As a daughter of a dance teacher, my little girl started class at age two and has been dancing ever since. She has graced the stage hundreds of time and progressed from a shy toddler to an artistic teenager. She has inherited my love for music and movement and is gifted in ways that I never was. She will never be the dancer in the front center, as she is far more comfortable in the back row stage left corner. Despite the fact that she has talent for days, her confidence is lacking, and she would prefer a humble role in the chorus over a featured lead any day.
Each summer, our studio hosts a week long intensive.
Standing out, or grabbing attention, would be the exact opposite of what my daughter strives for. Her powers of blending in are unparalleled.
- Maud Allan: My Life and Dancing.
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As a mom, I certainly could have made sure that my daughter was given more attention. I have the power to put her in the front of the line, give her the lead role, or ask teachers to pay her special attention. I never have, and never will. My mom taught me that anything worth having is worth working for, and you are not owed anything.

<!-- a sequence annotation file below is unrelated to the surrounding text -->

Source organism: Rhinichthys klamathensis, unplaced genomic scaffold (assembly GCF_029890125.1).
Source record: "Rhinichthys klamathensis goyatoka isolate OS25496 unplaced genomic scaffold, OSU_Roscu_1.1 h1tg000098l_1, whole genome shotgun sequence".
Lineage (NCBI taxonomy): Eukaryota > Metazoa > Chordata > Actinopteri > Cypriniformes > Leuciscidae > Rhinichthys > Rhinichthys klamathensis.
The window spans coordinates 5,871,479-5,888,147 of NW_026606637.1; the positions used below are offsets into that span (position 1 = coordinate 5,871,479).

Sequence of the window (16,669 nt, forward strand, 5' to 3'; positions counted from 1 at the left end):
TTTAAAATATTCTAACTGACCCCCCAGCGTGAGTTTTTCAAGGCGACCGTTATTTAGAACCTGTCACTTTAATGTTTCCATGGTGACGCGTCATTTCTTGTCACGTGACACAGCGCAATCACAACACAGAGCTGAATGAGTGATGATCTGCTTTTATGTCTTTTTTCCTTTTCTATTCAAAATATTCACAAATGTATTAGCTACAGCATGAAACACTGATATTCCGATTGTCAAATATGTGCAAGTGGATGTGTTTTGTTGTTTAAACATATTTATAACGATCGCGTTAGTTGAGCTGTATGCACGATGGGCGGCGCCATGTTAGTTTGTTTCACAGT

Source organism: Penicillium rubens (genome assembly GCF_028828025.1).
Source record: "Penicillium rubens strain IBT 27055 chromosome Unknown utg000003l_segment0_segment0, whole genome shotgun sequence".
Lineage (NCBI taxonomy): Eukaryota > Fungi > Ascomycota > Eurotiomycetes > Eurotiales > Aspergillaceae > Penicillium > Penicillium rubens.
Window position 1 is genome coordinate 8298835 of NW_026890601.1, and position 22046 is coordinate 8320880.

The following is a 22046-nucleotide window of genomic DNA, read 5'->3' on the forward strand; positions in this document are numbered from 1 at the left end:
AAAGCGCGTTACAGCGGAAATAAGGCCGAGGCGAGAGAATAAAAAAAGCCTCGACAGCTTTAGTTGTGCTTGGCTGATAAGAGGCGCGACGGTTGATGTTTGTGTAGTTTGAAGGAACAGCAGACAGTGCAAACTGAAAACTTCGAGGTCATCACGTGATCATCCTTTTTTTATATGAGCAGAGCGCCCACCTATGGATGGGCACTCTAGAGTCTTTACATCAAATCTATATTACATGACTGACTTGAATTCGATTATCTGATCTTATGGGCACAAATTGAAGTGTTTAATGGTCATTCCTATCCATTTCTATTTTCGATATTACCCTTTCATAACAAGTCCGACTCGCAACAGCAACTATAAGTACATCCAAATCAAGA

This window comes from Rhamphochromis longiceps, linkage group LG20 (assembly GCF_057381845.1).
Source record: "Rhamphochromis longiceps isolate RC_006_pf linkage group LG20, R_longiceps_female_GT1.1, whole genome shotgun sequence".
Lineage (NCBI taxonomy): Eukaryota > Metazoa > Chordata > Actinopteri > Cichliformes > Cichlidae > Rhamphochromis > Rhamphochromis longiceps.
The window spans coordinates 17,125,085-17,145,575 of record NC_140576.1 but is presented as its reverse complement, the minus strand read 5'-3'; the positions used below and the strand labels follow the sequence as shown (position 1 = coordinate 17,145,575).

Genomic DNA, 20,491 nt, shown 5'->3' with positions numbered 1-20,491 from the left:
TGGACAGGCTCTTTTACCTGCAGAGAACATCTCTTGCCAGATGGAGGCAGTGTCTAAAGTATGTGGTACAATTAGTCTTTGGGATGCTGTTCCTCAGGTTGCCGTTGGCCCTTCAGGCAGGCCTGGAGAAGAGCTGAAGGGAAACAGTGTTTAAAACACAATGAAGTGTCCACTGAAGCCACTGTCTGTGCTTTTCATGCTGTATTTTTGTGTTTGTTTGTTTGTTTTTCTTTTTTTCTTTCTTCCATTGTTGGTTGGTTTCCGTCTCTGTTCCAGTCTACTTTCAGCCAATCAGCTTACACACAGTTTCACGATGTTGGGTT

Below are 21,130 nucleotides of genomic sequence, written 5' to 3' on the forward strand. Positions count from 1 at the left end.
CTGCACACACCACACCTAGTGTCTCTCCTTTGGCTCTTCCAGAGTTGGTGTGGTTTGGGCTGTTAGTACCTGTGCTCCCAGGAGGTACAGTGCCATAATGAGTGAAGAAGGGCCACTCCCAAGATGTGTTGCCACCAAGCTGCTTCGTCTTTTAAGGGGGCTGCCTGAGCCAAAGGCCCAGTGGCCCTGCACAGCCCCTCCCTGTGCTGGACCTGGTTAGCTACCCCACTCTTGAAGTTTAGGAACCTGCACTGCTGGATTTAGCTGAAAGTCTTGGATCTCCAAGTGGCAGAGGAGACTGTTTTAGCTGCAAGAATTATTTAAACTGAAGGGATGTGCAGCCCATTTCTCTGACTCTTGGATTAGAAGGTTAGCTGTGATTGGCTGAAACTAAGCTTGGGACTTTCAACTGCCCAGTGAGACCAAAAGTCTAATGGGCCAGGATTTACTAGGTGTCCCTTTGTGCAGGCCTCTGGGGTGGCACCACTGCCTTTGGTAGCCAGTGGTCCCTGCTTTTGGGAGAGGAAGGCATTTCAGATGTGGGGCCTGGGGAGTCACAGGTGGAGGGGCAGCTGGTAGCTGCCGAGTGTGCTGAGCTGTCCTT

So year after year has gone by with my daughter remaining comfortably below the radar and doing an excellent job of not standing out.
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Flash forward to today, when I walked into the family room to see a discarded box with the remains of a school of swedish fish. This sweet treat is a favorite of my son, so I naturally assumed he had tossed it there. Before I could manage to chastise him about picking up his trash, my daughter casually mentioned that they were hers. This is the first time in all the years she has attended that she was ever called up as a stand out. At age sixteen, my amazing daughter finally got noticed, and she did it herself.